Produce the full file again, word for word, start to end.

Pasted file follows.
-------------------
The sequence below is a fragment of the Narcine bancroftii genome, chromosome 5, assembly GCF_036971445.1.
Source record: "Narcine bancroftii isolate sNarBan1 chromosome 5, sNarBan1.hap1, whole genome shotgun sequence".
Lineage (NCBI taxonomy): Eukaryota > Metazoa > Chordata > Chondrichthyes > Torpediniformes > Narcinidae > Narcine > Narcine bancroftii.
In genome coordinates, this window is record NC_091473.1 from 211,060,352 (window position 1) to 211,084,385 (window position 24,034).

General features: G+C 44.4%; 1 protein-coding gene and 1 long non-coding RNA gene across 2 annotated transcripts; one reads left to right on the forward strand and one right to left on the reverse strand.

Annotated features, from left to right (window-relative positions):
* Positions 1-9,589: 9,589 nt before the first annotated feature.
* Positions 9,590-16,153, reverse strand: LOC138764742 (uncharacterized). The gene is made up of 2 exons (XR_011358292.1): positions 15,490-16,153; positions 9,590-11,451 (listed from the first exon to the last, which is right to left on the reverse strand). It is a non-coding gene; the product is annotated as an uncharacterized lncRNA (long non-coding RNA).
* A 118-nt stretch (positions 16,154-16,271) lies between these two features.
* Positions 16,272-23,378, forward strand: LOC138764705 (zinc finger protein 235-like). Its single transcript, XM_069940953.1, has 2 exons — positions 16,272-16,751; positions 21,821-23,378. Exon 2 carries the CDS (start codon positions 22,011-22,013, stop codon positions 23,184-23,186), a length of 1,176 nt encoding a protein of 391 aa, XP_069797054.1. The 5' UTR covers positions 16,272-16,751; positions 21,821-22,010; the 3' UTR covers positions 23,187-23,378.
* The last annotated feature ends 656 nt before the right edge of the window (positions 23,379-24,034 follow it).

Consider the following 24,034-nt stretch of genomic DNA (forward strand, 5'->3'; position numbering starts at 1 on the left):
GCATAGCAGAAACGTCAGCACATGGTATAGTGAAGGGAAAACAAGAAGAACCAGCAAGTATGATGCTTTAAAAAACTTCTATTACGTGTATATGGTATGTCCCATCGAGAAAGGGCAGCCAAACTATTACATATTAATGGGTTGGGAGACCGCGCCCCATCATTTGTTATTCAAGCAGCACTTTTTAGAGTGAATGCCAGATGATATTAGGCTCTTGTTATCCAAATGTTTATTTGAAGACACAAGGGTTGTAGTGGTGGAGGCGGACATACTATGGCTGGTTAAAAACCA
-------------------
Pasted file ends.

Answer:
The sequence below is a fragment of the Narcine bancroftii genome, chromosome 5, assembly GCF_036971445.1.
Source record: "Narcine bancroftii isolate sNarBan1 chromosome 5, sNarBan1.hap1, whole genome shotgun sequence".
Lineage (NCBI taxonomy): Eukaryota > Metazoa > Chordata > Chondrichthyes > Torpediniformes > Narcinidae > Narcine > Narcine bancroftii.
In genome coordinates, this window is record NC_091473.1 from 211,060,352 (window position 1) to 211,084,385 (window position 24,034).

General features: G+C 44.4%; 1 protein-coding gene and 1 long non-coding RNA gene across 2 annotated transcripts; one reads left to right on the forward strand and one right to left on the reverse strand.

Annotated features, from left to right (window-relative positions):
* Positions 1-9,589: 9,589 nt before the first annotated feature.
* Positions 9,590-16,153, reverse strand: LOC138764742 (uncharacterized). The gene is made up of 2 exons (XR_011358292.1): positions 15,490-16,153; positions 9,590-11,451 (listed from the first exon to the last, which is right to left on the reverse strand). It is a non-coding gene; the product is annotated as an uncharacterized lncRNA (long non-coding RNA).
* A 118-nt stretch (positions 16,154-16,271) lies between these two features.
* Positions 16,272-23,378, forward strand: LOC138764705 (zinc finger protein 235-like). Its single transcript, XM_069940953.1, has 2 exons — positions 16,272-16,751; positions 21,821-23,378. Exon 2 carries the CDS (start codon positions 22,011-22,013, stop codon positions 23,184-23,186), a length of 1,176 nt encoding a protein of 391 aa, XP_069797054.1. The 5' UTR covers positions 16,272-16,751; positions 21,821-22,010; the 3' UTR covers positions 23,187-23,378.
* The last annotated feature ends 656 nt before the right edge of the window (positions 23,379-24,034 follow it).

Consider the following 24,034-nt stretch of genomic DNA (forward strand, 5'->3'; position numbering starts at 1 on the left):
GCATAGCAGAAACGTCAGCACATGGTATAGTGAAGGGAAAACAAGAAGAACCAGCAAGTATGATGCTTTAAAAAACTTCTATTACGTGTATATGGTATGTCCCATCGAGAAAGGGCAGCCAAACTATTACATATTAATGGGTTGGGAGACCGCGCCCCATCATTTGTTATTCAAGCAGCACTTTTTAGAGTGAATGCCAGATGATATTAGGCTCTTGTTATCCAAATGTTTATTTGAAGACACAAGGGTTGTAGTGGTGGAGGCGGACATACTATGGCTGGTTAAAAACCA